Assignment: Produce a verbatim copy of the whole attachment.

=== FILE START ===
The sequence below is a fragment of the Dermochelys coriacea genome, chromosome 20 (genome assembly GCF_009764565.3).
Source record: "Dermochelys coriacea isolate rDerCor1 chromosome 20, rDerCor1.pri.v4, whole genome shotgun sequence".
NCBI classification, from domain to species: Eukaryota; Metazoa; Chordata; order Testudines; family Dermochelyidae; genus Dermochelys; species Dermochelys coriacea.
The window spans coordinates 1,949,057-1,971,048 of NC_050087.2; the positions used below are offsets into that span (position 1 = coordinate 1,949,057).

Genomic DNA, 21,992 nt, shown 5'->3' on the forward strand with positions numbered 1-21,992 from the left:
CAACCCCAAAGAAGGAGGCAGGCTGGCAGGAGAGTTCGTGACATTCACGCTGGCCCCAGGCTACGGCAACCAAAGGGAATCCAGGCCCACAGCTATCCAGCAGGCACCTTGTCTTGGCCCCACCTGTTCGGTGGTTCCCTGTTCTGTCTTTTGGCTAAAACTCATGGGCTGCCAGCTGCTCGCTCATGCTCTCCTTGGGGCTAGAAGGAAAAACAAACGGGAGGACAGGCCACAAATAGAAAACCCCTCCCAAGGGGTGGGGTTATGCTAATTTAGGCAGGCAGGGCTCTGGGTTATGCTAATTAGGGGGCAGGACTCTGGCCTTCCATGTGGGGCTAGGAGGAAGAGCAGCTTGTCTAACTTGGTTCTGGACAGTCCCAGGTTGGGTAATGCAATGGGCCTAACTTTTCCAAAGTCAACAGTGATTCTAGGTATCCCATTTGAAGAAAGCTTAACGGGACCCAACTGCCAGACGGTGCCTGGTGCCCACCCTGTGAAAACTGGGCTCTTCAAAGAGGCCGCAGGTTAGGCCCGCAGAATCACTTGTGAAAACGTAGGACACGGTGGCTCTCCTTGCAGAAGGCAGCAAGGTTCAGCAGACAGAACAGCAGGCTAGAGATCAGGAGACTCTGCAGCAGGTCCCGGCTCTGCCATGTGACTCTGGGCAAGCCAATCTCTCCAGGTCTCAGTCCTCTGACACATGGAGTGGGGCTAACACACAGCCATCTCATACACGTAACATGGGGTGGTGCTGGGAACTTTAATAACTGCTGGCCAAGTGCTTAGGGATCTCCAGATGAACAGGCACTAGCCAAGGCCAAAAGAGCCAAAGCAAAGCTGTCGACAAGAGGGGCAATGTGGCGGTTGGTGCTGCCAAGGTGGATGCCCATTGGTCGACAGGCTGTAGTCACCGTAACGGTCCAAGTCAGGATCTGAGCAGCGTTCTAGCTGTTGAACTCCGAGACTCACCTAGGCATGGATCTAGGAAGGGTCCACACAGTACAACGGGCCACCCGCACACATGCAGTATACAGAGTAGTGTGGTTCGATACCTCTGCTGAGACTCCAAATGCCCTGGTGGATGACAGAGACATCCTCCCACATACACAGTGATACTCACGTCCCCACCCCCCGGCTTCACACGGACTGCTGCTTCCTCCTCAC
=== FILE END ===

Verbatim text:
The sequence below is a fragment of the Dermochelys coriacea genome, chromosome 20 (genome assembly GCF_009764565.3).
Source record: "Dermochelys coriacea isolate rDerCor1 chromosome 20, rDerCor1.pri.v4, whole genome shotgun sequence".
NCBI classification, from domain to species: Eukaryota; Metazoa; Chordata; order Testudines; family Dermochelyidae; genus Dermochelys; species Dermochelys coriacea.
The window spans coordinates 1,949,057-1,971,048 of NC_050087.2; the positions used below are offsets into that span (position 1 = coordinate 1,949,057).

Genomic DNA, 21,992 nt, shown 5'->3' on the forward strand with positions numbered 1-21,992 from the left:
CAACCCCAAAGAAGGAGGCAGGCTGGCAGGAGAGTTCGTGACATTCACGCTGGCCCCAGGCTACGGCAACCAAAGGGAATCCAGGCCCACAGCTATCCAGCAGGCACCTTGTCTTGGCCCCACCTGTTCGGTGGTTCCCTGTTCTGTCTTTTGGCTAAAACTCATGGGCTGCCAGCTGCTCGCTCATGCTCTCCTTGGGGCTAGAAGGAAAAACAAACGGGAGGACAGGCCACAAATAGAAAACCCCTCCCAAGGGGTGGGGTTATGCTAATTTAGGCAGGCAGGGCTCTGGGTTATGCTAATTAGGGGGCAGGACTCTGGCCTTCCATGTGGGGCTAGGAGGAAGAGCAGCTTGTCTAACTTGGTTCTGGACAGTCCCAGGTTGGGTAATGCAATGGGCCTAACTTTTCCAAAGTCAACAGTGATTCTAGGTATCCCATTTGAAGAAAGCTTAACGGGACCCAACTGCCAGACGGTGCCTGGTGCCCACCCTGTGAAAACTGGGCTCTTCAAAGAGGCCGCAGGTTAGGCCCGCAGAATCACTTGTGAAAACGTAGGACACGGTGGCTCTCCTTGCAGAAGGCAGCAAGGTTCAGCAGACAGAACAGCAGGCTAGAGATCAGGAGACTCTGCAGCAGGTCCCGGCTCTGCCATGTGACTCTGGGCAAGCCAATCTCTCCAGGTCTCAGTCCTCTGACACATGGAGTGGGGCTAACACACAGCCATCTCATACACGTAACATGGGGTGGTGCTGGGAACTTTAATAACTGCTGGCCAAGTGCTTAGGGATCTCCAGATGAACAGGCACTAGCCAAGGCCAAAAGAGCCAAAGCAAAGCTGTCGACAAGAGGGGCAATGTGGCGGTTGGTGCTGCCAAGGTGGATGCCCATTGGTCGACAGGCTGTAGTCACCGTAACGGTCCAAGTCAGGATCTGAGCAGCGTTCTAGCTGTTGAACTCCGAGACTCACCTAGGCATGGATCTAGGAAGGGTCCACACAGTACAACGGGCCACCCGCACACATGCAGTATACAGAGTAGTGTGGTTCGATACCTCTGCTGAGACTCCAAATGCCCTGGTGGATGACAGAGACATCCTCCCACATACACAGTGATACTCACGTCCCCACCCCCCGGCTTCACACGGACTGCTGCTTCCTCCTCAC